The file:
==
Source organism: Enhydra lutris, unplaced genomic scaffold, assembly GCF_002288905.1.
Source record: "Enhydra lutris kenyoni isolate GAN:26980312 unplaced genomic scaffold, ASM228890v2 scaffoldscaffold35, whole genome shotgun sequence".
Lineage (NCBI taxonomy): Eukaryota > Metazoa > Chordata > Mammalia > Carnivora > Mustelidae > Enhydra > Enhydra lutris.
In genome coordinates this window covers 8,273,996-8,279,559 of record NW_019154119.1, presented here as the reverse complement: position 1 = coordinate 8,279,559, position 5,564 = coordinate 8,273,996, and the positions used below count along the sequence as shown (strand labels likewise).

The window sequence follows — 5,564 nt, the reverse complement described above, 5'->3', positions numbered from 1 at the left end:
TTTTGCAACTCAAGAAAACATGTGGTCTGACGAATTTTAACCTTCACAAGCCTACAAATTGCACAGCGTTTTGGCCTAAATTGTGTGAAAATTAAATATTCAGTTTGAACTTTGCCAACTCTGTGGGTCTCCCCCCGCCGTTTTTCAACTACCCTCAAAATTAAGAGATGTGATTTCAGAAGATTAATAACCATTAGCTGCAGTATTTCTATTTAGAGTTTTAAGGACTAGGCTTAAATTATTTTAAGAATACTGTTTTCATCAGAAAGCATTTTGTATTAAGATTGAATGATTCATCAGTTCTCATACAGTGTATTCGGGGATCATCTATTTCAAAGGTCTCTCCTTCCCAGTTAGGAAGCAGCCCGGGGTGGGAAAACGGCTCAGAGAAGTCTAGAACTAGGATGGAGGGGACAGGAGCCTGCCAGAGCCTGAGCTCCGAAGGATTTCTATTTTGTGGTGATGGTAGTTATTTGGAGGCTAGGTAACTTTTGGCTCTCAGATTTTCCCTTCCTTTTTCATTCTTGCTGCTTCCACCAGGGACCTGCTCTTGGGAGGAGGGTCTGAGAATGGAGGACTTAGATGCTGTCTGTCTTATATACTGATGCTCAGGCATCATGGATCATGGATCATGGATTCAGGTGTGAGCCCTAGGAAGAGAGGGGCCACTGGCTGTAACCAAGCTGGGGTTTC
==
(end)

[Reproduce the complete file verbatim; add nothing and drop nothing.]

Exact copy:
Source organism: Enhydra lutris, unplaced genomic scaffold, assembly GCF_002288905.1.
Source record: "Enhydra lutris kenyoni isolate GAN:26980312 unplaced genomic scaffold, ASM228890v2 scaffoldscaffold35, whole genome shotgun sequence".
Lineage (NCBI taxonomy): Eukaryota > Metazoa > Chordata > Mammalia > Carnivora > Mustelidae > Enhydra > Enhydra lutris.
In genome coordinates this window covers 8,273,996-8,279,559 of record NW_019154119.1, presented here as the reverse complement: position 1 = coordinate 8,279,559, position 5,564 = coordinate 8,273,996, and the positions used below count along the sequence as shown (strand labels likewise).

The window sequence follows — 5,564 nt, the reverse complement described above, 5'->3', positions numbered from 1 at the left end:
TTTTGCAACTCAAGAAAACATGTGGTCTGACGAATTTTAACCTTCACAAGCCTACAAATTGCACAGCGTTTTGGCCTAAATTGTGTGAAAATTAAATATTCAGTTTGAACTTTGCCAACTCTGTGGGTCTCCCCCCGCCGTTTTTCAACTACCCTCAAAATTAAGAGATGTGATTTCAGAAGATTAATAACCATTAGCTGCAGTATTTCTATTTAGAGTTTTAAGGACTAGGCTTAAATTATTTTAAGAATACTGTTTTCATCAGAAAGCATTTTGTATTAAGATTGAATGATTCATCAGTTCTCATACAGTGTATTCGGGGATCATCTATTTCAAAGGTCTCTCCTTCCCAGTTAGGAAGCAGCCCGGGGTGGGAAAACGGCTCAGAGAAGTCTAGAACTAGGATGGAGGGGACAGGAGCCTGCCAGAGCCTGAGCTCCGAAGGATTTCTATTTTGTGGTGATGGTAGTTATTTGGAGGCTAGGTAACTTTTGGCTCTCAGATTTTCCCTTCCTTTTTCATTCTTGCTGCTTCCACCAGGGACCTGCTCTTGGGAGGAGGGTCTGAGAATGGAGGACTTAGATGCTGTCTGTCTTATATACTGATGCTCAGGCATCATGGATCATGGATCATGGATTCAGGTGTGAGCCCTAGGAAGAGAGGGGCCACTGGCTGTAACCAAGCTGGGGTTTC